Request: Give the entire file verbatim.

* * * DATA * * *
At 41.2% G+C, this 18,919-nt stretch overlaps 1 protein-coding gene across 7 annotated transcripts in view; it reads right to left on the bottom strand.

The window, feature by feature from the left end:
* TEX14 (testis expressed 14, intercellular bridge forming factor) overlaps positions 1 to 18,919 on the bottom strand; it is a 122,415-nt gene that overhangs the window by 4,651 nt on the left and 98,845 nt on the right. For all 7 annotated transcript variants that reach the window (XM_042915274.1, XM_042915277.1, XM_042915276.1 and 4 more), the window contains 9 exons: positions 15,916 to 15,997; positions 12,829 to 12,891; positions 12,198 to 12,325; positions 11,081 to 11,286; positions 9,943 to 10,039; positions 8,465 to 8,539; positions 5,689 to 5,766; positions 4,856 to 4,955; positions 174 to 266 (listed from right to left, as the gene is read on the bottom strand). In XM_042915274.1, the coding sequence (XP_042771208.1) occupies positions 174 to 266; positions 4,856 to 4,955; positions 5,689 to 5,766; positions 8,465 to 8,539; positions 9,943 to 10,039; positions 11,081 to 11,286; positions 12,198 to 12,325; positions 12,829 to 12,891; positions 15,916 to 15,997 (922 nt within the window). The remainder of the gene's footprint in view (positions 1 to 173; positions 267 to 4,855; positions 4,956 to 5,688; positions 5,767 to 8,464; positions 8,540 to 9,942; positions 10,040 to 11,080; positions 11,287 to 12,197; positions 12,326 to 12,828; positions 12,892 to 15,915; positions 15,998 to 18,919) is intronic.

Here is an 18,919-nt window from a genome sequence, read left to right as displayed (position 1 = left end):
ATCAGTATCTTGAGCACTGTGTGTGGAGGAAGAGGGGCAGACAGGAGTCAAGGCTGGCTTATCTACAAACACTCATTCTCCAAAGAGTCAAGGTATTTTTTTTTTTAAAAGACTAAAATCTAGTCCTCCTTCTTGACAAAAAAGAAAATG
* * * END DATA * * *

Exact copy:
At 41.2% G+C, this 18,919-nt stretch overlaps 1 protein-coding gene across 7 annotated transcripts in view; it reads right to left on the bottom strand.

The window, feature by feature from the left end:
* TEX14 (testis expressed 14, intercellular bridge forming factor) overlaps positions 1 to 18,919 on the bottom strand; it is a 122,415-nt gene that overhangs the window by 4,651 nt on the left and 98,845 nt on the right. For all 7 annotated transcript variants that reach the window (XM_042915274.1, XM_042915277.1, XM_042915276.1 and 4 more), the window contains 9 exons: positions 15,916 to 15,997; positions 12,829 to 12,891; positions 12,198 to 12,325; positions 11,081 to 11,286; positions 9,943 to 10,039; positions 8,465 to 8,539; positions 5,689 to 5,766; positions 4,856 to 4,955; positions 174 to 266 (listed from right to left, as the gene is read on the bottom strand). In XM_042915274.1, the coding sequence (XP_042771208.1) occupies positions 174 to 266; positions 4,856 to 4,955; positions 5,689 to 5,766; positions 8,465 to 8,539; positions 9,943 to 10,039; positions 11,081 to 11,286; positions 12,198 to 12,325; positions 12,829 to 12,891; positions 15,916 to 15,997 (922 nt within the window). The remainder of the gene's footprint in view (positions 1 to 173; positions 267 to 4,855; positions 4,956 to 5,688; positions 5,767 to 8,464; positions 8,540 to 9,942; positions 10,040 to 11,080; positions 11,287 to 12,197; positions 12,326 to 12,828; positions 12,892 to 15,915; positions 15,998 to 18,919) is intronic.

Here is an 18,919-nt window from a genome sequence, read left to right as displayed (position 1 = left end):
ATCAGTATCTTGAGCACTGTGTGTGGAGGAAGAGGGGCAGACAGGAGTCAAGGCTGGCTTATCTACAAACACTCATTCTCCAAAGAGTCAAGGTATTTTTTTTTTTAAAAGACTAAAATCTAGTCCTCCTTCTTGACAAAAAAGAAAATG